It's Saturday afternoon and I am about to "cross the bridge to yesteryear." On the other side of the Intracoastal Waterway lies historic Venice, Florida, and its charming MainStreet.
Venice is not so much about traveling back in time, however, as it is about traveling to a place that might never have existed, a dreamy hometown deep in the American imagination. Designed by the renowned city planner John Nolen in the 1920s, Venice became known for its northern Italian renaissance architecture and beautifully landscaped open spaces before Nolen's dream of a thriving, sophisticated small town came to an end with the Great Depression. Today, revitalization efforts have brought the dream back to life, with small, locally-owned businesses booming up and down the avenues, warm and welcoming service in the shops and restaurants and a genuine community feel. Art festivals, parades, sidewalk sales and an annual Easter egg hunt add to the feeling of being "at home" here.
Venice Avenue, in the heart of Venice, is a broad boulevard lined with palm trees, shops and boutiques, restaurants and small sidewalk cafes. Children gather around outdoor tables and umbrellas while couples stroll by. The air is warm, the sky is clear and nothing is hurried. Just another afternoon in Venice.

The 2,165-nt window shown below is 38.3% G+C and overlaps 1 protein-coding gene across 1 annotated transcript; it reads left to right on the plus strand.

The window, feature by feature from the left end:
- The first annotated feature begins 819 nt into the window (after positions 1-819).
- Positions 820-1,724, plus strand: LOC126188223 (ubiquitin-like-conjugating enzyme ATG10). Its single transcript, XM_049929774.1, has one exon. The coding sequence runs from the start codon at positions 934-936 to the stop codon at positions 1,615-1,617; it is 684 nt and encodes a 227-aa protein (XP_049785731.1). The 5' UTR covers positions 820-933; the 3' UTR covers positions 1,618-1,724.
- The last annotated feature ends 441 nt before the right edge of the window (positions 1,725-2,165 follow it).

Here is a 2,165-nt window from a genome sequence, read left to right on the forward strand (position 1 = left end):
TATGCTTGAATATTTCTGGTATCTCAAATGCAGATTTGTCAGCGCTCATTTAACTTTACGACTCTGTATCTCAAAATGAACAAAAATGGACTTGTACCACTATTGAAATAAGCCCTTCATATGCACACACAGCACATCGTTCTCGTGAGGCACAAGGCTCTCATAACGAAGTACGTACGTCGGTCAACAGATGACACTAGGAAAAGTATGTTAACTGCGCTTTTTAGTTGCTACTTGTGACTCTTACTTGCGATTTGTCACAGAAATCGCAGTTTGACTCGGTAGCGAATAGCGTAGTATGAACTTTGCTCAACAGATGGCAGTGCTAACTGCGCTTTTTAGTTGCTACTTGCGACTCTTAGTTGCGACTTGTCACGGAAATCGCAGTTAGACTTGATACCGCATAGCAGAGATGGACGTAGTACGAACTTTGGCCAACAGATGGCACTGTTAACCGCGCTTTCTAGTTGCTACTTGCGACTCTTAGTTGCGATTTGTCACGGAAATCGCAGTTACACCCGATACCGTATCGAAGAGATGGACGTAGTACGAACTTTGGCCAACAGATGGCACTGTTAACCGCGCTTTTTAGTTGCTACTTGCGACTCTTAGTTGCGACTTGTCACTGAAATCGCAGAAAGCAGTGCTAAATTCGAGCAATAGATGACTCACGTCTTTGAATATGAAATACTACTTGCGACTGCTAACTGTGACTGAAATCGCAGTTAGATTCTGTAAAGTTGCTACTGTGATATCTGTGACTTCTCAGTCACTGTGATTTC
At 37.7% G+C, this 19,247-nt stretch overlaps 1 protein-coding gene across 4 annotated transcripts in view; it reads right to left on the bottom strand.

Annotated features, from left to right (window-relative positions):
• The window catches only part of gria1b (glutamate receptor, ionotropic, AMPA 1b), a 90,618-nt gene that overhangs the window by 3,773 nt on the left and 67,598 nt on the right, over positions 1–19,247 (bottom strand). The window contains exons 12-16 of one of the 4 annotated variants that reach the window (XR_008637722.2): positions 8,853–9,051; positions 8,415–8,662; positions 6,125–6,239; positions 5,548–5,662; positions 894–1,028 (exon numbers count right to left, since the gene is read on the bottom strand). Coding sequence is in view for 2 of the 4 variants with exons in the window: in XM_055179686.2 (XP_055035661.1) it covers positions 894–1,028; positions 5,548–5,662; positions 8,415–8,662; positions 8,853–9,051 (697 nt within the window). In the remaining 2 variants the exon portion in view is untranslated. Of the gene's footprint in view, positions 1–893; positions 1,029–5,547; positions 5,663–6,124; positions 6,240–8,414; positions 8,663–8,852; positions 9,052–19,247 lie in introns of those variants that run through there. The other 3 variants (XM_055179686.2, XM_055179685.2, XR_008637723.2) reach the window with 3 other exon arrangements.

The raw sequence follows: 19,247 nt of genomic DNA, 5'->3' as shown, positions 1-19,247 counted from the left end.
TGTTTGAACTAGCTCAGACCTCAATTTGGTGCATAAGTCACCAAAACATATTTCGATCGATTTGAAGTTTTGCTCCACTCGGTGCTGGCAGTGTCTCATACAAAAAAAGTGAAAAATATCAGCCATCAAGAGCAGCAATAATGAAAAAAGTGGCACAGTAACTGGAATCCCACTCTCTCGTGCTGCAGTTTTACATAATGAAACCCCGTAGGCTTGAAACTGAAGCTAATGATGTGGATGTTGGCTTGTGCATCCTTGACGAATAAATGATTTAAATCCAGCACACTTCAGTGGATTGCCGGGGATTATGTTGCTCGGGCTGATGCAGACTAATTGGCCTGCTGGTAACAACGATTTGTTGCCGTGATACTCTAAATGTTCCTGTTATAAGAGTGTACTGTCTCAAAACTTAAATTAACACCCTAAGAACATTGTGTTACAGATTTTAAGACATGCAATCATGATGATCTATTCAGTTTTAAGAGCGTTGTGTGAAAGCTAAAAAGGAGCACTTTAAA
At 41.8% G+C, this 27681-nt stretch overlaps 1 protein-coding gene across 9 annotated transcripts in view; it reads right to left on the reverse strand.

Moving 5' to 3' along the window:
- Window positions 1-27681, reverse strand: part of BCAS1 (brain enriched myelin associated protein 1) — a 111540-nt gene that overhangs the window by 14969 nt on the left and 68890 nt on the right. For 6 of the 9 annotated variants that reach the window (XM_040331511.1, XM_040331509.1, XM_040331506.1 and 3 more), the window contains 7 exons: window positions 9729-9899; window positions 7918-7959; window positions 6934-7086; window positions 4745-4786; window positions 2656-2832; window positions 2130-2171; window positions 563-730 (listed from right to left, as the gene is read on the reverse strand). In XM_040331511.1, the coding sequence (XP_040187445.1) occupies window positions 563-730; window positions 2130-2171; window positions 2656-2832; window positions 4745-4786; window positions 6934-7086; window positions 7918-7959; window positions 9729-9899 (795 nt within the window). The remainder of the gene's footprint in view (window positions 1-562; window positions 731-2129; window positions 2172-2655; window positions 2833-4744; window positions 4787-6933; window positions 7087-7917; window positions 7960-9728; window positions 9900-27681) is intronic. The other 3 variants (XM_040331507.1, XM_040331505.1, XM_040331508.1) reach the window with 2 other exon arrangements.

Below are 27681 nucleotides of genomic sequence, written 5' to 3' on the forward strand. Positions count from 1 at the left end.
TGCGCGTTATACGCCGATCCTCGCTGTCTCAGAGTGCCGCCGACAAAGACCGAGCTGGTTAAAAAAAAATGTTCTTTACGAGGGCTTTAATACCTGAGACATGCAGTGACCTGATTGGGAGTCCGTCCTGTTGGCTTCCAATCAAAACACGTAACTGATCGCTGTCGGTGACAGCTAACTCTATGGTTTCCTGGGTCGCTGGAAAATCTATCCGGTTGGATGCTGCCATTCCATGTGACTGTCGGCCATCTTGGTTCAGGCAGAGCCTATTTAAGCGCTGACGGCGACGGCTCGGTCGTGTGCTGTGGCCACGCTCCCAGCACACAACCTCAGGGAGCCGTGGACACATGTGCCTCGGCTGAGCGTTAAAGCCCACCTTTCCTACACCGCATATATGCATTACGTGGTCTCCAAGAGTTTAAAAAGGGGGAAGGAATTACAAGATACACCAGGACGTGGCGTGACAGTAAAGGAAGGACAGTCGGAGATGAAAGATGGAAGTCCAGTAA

After stopping for an ice cream at The Soda Fountain, "a small taste of the past" at the western area of Venice Avenue, browse through everything from jewelry to chic home accessories in the shops lining the avenue. Wander into Sea Pleasures and Treasures and fill a basket full of dyed starfish, king helmuts, golden whelk and the hand-painted shells of Venice.
After meandering down Venice Avenue, explore Miami Avenue, just one block south. This street is as gorgeous as the one before it, with sleepy, flower-ringed courtyards opening on to intimate outdoor eateries and a quaint antique district. From vintage kitchenware to the Bakelite and antique furniture, Miami Avenue is a haven for all things vintage and retro.
In the Venice, Florida version of MainStreet U.S.A., art plays a prominent role, whether it is the history of antiques, the clean design of retro pieces or the bold, sweeping canvases in Collectors' Gallery on nearby Nokomis Avenue.
After a long day of exploring, cool off at Venice Wine & Coffee Company, where you'll step right into the pleasant aroma of fresh coffee beans. The ceilings are high and raftered and wine bottles line the walls, grouped into small clusters with recommended bottles tagged and reviewed by the owners.
If you decide to stay for dinner, head back up to Venice Avenue for a casual yet intimate meal at Cafe Venice Restaurant & Wine Bar. There you'll find fare from Continental to Polynesian. If you're in the mood for Italian, Cassariano Italian Eatery is just a bit further up Venice Ave.
If you go:
Parking is easy – just past the first block of shops and restaurants, soft stretches of grass surround neat rows of free five-hour parking. Centennial Park also has clean, well-marked public restrooms; a gazebo for outdoor performances and meetings; and an information kiosk with events listings, posters for upcoming performances at the award- winning Venice Theatre and a public art map.
Venice MainStreet, 941-484-6722, www.venicemainstreet.com
Venice Area Chamber of Commerce, 941-488-2236, www.venicechamber.com
Venice Art Center, 941-485-7136, www.veniceartcenter.com
Venice Theatre, 941-488-1115, www.venicestage.com